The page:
From The North: Take Rt. 23A west through Catskill Park, past Hunter Mountain. Continue 8 miles to Lexington. Turn left onto Rt. 42, traveling south 4 miles to the town of West Kill. Head east on CR6, Spruceton Rd, for 2.8 miles and park at the fishing access area.
From The South: Take Rt. 28 west through Catskill Park. At Shandaken head north on Rt. 42 to West Kill and follow directions above.
While many popular trails in the Hunter Mountain Wild Forest can be accessed from Spruceton Road, the road itself makes a great backcountry mountain bike ride for the novice mountain biker, family group or those just out for some spectacular scenery and solitude. The surrounding terrain is mountainous, characterized by high ridges and peaks, rocky terraced slopes and deeply carved stream valleys. Recreational opportunities include hiking, snowshoeing, bird-watching, mountain biking, cross-country skiing, primitive camping, horseback riding and fishing.
Wildlife sightings are always possible. Species include bobcat, mink, fishers, porcupines, coyotes, deer, black bear and maybe a snake or two.
While Wilderness areas in the Catskill Forest Preserve are currently off limits,Preserve trails in Wild Forest areas are open to mountain bikes. Of all the trails on Hunter Mountain, the Spruceton Trail and Diamond Notch Trail are most suitable for mountain biking. (see below) Popular hiking trails in the area include the Devil’s Path, Becker Hollow and the Colonel’s Chair.
This backcountry route through Spruceton Valley follows the West Kill River (stocked with brown trout by the DEC). Although you are completely surrounded by mountains, the ride with its mostly gentle grades, is an easy bike ride. Highlights of this ride include views of many mountain peaks over 3,000 feet and access to Diamond Notch Falls.
To your south is the 19,000 acre West Kill Mountain Wilderness. Its five named peaks are Westkill (3,880'), North Dome (3,610'), Sherrill (3,540'), Balsam (3,340'), and Sheridan Peak (2,220'). To your north, is the 11,000 acre Hunter Mountain Wild Forest with six named peaks - Hunter Mountain (4,040'), Southwest Hunter (3,740'), Rusk Mountain (3,680'), Evergreen Mountain (3,360'), Pine Island Mountain (3,140'), and Packsaddle Mountain (3,100').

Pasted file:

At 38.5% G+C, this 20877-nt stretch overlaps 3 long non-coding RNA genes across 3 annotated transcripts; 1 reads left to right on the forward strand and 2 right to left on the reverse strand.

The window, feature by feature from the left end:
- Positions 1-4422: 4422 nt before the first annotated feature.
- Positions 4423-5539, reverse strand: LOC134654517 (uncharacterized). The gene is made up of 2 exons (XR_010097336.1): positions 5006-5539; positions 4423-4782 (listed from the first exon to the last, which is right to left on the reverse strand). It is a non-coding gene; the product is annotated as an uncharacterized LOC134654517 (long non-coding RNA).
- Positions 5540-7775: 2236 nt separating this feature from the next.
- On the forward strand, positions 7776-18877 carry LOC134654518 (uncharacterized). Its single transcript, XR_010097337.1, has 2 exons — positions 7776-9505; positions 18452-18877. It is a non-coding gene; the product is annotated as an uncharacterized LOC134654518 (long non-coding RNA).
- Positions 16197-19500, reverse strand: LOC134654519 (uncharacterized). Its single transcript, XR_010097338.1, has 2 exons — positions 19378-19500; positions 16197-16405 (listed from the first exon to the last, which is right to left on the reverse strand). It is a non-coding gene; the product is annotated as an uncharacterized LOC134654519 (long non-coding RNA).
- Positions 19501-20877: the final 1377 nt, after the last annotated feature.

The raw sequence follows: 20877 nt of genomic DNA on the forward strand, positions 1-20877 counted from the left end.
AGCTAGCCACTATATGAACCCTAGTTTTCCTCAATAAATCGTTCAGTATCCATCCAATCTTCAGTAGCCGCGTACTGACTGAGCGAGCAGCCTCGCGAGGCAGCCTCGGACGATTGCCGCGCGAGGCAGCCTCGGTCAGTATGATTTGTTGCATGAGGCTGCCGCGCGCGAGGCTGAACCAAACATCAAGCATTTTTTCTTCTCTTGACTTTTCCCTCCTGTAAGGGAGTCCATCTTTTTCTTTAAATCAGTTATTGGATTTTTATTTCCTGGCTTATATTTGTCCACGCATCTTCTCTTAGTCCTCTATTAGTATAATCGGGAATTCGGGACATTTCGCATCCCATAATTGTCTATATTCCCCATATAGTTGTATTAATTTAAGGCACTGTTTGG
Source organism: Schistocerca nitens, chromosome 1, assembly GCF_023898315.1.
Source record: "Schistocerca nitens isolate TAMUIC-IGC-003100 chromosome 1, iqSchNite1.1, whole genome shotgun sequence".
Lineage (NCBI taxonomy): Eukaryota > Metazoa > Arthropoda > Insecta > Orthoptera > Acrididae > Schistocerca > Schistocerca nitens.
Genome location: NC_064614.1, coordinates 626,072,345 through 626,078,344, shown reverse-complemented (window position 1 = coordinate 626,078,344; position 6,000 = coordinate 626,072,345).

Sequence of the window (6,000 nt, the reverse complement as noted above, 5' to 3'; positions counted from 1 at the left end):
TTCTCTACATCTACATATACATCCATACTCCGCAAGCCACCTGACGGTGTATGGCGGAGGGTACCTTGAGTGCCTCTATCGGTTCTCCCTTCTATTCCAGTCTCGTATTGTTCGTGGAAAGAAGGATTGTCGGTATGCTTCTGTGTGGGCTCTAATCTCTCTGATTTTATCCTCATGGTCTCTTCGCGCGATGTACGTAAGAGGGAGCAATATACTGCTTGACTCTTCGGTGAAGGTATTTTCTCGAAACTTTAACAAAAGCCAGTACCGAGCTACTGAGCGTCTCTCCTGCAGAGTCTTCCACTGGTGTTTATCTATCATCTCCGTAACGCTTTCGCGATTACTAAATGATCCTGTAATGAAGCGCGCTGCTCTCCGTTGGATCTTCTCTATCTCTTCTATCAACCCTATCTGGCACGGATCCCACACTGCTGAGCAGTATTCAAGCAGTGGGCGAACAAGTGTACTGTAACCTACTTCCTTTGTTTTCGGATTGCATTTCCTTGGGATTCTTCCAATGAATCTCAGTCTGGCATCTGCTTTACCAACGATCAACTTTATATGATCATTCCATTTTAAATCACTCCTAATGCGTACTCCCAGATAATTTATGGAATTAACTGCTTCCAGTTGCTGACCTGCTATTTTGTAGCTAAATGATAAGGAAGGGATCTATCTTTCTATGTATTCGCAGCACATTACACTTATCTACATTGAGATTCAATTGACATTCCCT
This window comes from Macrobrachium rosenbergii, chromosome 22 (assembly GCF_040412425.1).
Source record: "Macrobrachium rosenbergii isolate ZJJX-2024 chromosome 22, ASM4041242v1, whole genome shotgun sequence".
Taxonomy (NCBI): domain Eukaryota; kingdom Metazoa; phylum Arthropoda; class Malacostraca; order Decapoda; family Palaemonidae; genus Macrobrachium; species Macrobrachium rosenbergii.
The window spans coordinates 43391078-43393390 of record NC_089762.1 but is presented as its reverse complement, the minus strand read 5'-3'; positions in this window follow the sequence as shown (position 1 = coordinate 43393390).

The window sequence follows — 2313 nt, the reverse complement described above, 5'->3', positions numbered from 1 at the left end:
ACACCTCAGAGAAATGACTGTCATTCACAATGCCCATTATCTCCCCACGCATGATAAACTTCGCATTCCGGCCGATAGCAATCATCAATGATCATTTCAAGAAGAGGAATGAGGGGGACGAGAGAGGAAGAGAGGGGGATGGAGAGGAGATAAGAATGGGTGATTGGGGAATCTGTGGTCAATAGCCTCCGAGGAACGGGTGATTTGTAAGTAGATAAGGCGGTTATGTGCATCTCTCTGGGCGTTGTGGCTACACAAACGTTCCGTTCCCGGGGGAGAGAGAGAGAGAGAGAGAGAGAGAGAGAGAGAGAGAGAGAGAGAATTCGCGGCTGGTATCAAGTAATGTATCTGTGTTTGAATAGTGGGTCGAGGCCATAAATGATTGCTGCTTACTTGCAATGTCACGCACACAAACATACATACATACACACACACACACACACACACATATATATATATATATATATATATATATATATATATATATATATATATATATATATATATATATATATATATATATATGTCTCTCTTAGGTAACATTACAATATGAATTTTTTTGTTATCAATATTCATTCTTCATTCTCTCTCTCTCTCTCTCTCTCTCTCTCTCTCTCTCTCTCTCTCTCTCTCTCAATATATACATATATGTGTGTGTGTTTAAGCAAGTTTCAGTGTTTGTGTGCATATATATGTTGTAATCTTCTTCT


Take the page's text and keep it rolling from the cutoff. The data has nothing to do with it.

Spruceton Road (CR6) follows the West Kill for about 7 miles from the town of West Kill to its end at the Hunter Mountain Wild Forest. Starting out as a paved road it becomes dirt and gravel, crossing two small bridges before reaching the Spruceton Trail trailhead parking lot, marked by a DEC sign.
You can park in the town of West Kill for a 14 mile roundtrip. Parking at the fishing access area 2.8 miles in will save around 5 1/2 total miles. If you want to explore any of the trails at the end of Spruceton Road, you should park at the fishing access lot.
At around 3.7 miles you will pass the trailhead for the Devil’s Path. This rugged hiking trail features a strenuous 1,500 ft climb rewarded by spectacular views. At the end of Spruceton Road there will be three parking lots. The first, marked by a DEC sign, on the left, is the trailhead for the Spruceton Trail. The last is the trailhead for the Diamond Notch Trail which leads to the Diamond Notch waterfalls in about 1 mile.
Spruceton Trail (3.6 miles one-way):
This trail is the easiest, but not the shortest route, to the Hunter Mountain Fire Tower. That doesn’t mean that it is easy for mountain biking. Although this old jeep road starts out wide with a gentle slope, you will eventually have to climb over 1,500 vertical feet. Rocky, steep sections make the trail appropriate for the more experienced rider. Extensive trail work performed by the DEC included transforming steep hairpin turns into switchbacks, making the trail easier to climb. Several level stretches that travel through boreal forest at 3,500 ft. give you an opportunity to prepare for the final climb to the summit.
The Hunter Mountain Fire Tower is the highest in New York State. The 60 ft. tower stands atop 4,040 ft. Hunter Mountain. The original wooden tower was built in 1909, and later replaced by a steel one. Although no longer in use after 1990 it was reopened to the public in 2000 after renovations. It is listed on the National Register of Historic Places.
Diamond Notch Trail (1 mile to Diamond Notch Falls):
Access to the trail is from the last parking lot at the end of Spruceton Road. The trail was once a town road and rises gently with the headwaters of the West Kill River. You will reach Diamond Notch Falls after about 1 mile. The falls drop 25 ft. into an amphitheater-like setting. There is a small meadow nearby.
For more information:
Forest Preserve Management
Phone: (607) 652-7365
Phone: (518) 402-8013 TTY: 711 (AT&T National Relay)
Website: Hunter Mountain Wild Forest